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Biological control of Golovinomyces cichoracearum, the causal pathogen of sunflower powdery mildew



Powdery mildew was found in most of the sunflower fields in Egypt, causing severe yellowing of the blade, petiole, stem and calyx, as well as a considerable defoliation during the summer season of 2018. Out of the fungal mycelium from infected leaves, collected from sunflower fields in the four Egyptian Governorates (Kafr El-Sheikh, Gharbia, Giza and El-Beheira), five isolates of powdery mildew pathogen were obtained and identified using morphological and molecular identification methods.


In 2019 and 2020 seasons, five biocontrol agents (Bacillus subtilis, B. pumilus, Trichoderma harzianum, T. viride and T. koningii) were used to control powdery mildew disease on sunflower plants under field conditions compared with the fungicide (Vectra 10% SC). Treatments were significantly effective for controlling the powdery mildew disease relative to the control. The best treatment for reducing disease parameters (final disease severity (FDS%), area under disease progress curve (AUDPC) and efficacy) than the control was T. koningii. Foliar application of all the tested treatments improved plant height, head and stem diameters and seed yield in relation to untreated plants (control). The components (FDS%, AUDPC and efficacy) were extracted and described approximately 95.251% of the pooled data of seasons 2019 and 2020. In such pooled data, the principal components (PC1, PC2 and PC3) of all disease parameters, plant development parameters and yield components were recorded 76.305, 86.635 and 96.265% of the total variance, respectively.


A biological control agent, such as T. koningii, can be suggested for disease control based on the experimental findings.


Powdery mildew is a severe sunflower disease caused by Golovinomyces cichoracearum. Traditional identification techniques are time-consuming and need a great deal of expertise in distinguishing the morphologies of these fungi (Grote et al. 2002). Furthermore, the taxonomic characterizations of this disease have been confounded by the fact that certain powdery mildew fungi develop sexual spores or have a nonsexual stage toward the conclusion of the growth season (Kashimoto et al. 2003). Differences in the sequence of nucleotides in the internal transcribed spacer (ITS) sections of rDNA, as well as PCR, using specific primers, have been utilized to detect and identify powdery mildews with a great success (Chen et al. 2008). In the late stages of infection, superficial mycelia may grow and combine, covering the majority of the plant's surface. Presently, cultural practices, chemical pesticides and resistant hybrids control powdery mildew of sunflower (Sudisha et al. 2010). However, pesticides’ usage leads to the development of pesticide-resistant pests and breakdown of resistance. As a result of the negative environmental effects of overuse of chemical pesticides, alternative plant protection methods are becoming more attractive (Maroni et al. 2006). Use of biological control is an important approach in this regard. Plants also possess certain mechanisms to protect themselves against pathogens, which are enhanced by using specific compounds or microorganisms (Walters et al. 2009). This is a promising strategy for revitalizing plant defense and controlling plant diseases (Vallad and Goodman 2004). The induction of systemic resistance occurs when biotic or abiotic stimuli activate the plant's defensive mechanism. The potential of utilizing natural inducers of plant disease resistance has gained a lot of interest in recent years. Induced resistance in certain crops has been reported in many studies, and its potential use in crop protection against fungal, bacterial and viral infections has been discussed (Elsharkawy et al. 2012).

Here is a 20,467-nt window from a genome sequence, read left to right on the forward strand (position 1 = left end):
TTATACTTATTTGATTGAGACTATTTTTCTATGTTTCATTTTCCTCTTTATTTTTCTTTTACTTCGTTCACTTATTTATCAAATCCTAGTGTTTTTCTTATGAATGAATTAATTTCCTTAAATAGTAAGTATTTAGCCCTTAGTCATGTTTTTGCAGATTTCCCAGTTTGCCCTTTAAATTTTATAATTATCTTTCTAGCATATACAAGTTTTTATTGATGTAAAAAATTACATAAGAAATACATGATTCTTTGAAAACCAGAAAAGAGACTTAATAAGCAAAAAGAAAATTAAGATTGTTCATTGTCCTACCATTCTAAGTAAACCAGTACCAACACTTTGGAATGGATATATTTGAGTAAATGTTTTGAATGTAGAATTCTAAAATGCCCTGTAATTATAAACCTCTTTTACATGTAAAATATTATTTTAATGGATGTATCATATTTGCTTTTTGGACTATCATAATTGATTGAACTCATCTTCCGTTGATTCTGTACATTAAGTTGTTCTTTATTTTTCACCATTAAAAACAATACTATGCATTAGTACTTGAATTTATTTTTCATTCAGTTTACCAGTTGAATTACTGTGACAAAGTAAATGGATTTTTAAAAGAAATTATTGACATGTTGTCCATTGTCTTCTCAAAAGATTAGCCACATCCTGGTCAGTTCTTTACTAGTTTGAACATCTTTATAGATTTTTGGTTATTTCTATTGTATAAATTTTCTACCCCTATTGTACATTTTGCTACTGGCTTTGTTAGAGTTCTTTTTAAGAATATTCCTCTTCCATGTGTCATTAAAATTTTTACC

Trichoderma spp. are employed for biological control against a variety of diseases, including T. viride, T. harzianum and T. virens, by activating various defensive mechanisms, including enzyme synthesis and secretion of antifungal chemicals, and secondary metabolites. They have been proven to dissolve phosphates and micronutrients, making them accessible to plants (Lorito et al. 2010).

The aim of this study was to evaluate the potential of certain biocontrol agents against development of powdery mildew disease in sunflower plants and to reveal the involved mechanisms in disease suppression.


Isolation and identification of the causal pathogen